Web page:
Multiple times the leadership attempted to excuse the use of this racial slur — saying that it was not intended or that the person was trying to be “provocative.” Other times the leadership attempted to shift the labor on me and asked me to talk to her so the woman could explain herself and maybe then I would “get closure.” I refused this meeting because this woman’s use of a racial slur is indicative of broader issues that point towards the systemic racism that plagues academic spaces and making people of color feel unsafe. The closure they suggested was not intended for me but for the woman to apologize and feel better about herself. After realizing that the leadership was no longer paying attention to me, I interrupted their conversation and asked them to address this with the broader group, to make it a teachable moment and to make real changes. I told them I had no interest in participating in their organization now or in the future and was told twice that while they understood they hoped I would reconsider. I refuse to engage in spaces that enact these kinds of violence with no critical reflection.
The PCCW should not have used a mentoring space that included students from diverse backgrounds to teach a mostly white room about microaggressions. If the PCCW was genuinely interested in teaching its alumni about micro and macro aggressions, then it should have been done in a series of intense workshops that are meant to teach and reflect; not during lunch where histories and traumas of racial violence were being reduced to bullet points on a PowerPoint. The curating of this space to privilege the feelings of Cornell white and senior alumni was one of the reasons that this senior council member would feel safe using a racial slur. To the extent that systemic racism is unaddressed, people of color will never be safe within these academic spaces.
What happened during the PCCW graduate mentoring lunch is not an isolated issue. From swastikas on campus, to chants of “build that wall” near the Latino Living Center to a black Cornell student being assaulted while being called racial slurs, Cornell talks a lot about diversity but refuses to reflect on how it reproduces and at times ignores racism within the same structures that are supposed to make us feel like we belong. Ignoring racism within these spaces upholds and reproduces the same issues these organizations claim to address.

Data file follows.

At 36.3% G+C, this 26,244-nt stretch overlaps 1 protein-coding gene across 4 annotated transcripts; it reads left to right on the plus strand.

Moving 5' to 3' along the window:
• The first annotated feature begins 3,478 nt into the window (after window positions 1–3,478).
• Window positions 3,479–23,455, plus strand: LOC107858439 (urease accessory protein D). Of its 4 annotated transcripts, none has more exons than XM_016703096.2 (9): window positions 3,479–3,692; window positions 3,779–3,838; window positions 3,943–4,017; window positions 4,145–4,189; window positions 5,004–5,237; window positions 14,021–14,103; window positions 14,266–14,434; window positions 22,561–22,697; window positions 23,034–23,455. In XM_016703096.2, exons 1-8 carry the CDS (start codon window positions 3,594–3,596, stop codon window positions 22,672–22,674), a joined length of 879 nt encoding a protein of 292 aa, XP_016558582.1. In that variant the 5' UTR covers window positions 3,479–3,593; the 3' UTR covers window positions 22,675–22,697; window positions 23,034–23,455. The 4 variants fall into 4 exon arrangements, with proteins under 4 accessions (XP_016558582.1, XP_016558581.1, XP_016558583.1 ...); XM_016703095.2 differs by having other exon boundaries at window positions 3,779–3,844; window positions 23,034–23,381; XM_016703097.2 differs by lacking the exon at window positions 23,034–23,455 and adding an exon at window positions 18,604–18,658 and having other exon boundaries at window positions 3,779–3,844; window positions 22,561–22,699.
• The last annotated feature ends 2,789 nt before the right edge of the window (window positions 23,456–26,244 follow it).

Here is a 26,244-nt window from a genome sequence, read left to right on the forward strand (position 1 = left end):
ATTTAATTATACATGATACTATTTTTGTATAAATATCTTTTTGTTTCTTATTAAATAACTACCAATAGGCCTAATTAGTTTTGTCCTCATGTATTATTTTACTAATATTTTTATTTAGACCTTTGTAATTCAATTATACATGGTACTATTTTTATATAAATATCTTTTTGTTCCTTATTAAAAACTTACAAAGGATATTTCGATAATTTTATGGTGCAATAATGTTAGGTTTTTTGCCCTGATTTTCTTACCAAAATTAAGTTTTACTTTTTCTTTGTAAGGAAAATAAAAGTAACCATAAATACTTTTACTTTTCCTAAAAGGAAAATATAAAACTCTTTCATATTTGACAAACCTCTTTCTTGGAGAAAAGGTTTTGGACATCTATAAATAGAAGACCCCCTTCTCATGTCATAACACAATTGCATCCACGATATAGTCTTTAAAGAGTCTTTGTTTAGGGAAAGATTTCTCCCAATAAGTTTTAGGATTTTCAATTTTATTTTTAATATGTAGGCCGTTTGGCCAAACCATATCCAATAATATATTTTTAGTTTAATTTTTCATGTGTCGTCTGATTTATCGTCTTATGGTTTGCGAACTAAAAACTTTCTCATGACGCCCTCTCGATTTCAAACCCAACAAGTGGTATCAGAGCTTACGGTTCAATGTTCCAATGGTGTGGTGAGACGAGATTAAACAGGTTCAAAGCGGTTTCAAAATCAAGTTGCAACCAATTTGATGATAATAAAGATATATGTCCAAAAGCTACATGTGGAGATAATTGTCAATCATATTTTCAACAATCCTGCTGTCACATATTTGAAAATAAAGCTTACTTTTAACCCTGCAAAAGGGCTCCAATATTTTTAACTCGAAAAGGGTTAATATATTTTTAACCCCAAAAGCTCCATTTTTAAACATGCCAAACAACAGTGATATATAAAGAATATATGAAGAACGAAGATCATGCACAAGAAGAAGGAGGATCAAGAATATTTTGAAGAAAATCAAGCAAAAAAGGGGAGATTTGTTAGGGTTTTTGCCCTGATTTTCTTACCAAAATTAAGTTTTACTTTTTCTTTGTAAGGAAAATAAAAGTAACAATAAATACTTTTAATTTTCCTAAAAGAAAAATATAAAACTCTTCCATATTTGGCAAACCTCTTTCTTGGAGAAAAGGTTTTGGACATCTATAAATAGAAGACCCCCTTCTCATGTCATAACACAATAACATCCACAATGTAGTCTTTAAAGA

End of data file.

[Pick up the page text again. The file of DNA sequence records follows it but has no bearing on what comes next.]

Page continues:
Often times these issues go unreported and only remain stories within the communities of color who have to experience these issues consistently. Cornell diversity initiatives are only useful in so far as systemic racism is addressed and it is made explicit the way racial bias and white supremacy structure the university and its knowledge.
PCCW wrote a follow-up email shortly after the lunch to address the issue stating, “We will continue to do this work with our members over the months ahead.” These vague promises of change mean nothing without real concrete solutions to not only address this problem that arose from the lunch but also the broader reality that makes Cornell University unsafe for students of color.
I am not interested in apologies, one-on-one conversations, or promises for change. I am interested in concrete steps that will not just diversify the leadership of the council and its members, but that will also initiate anti-racist programs, training and workshops for the leadership and members to learn when and how to intervene while also recognizing and addressing their own racial biases.
Elena Guzman is a Ph.D. candidate at Cornell. Comments may be sent to email@example.com.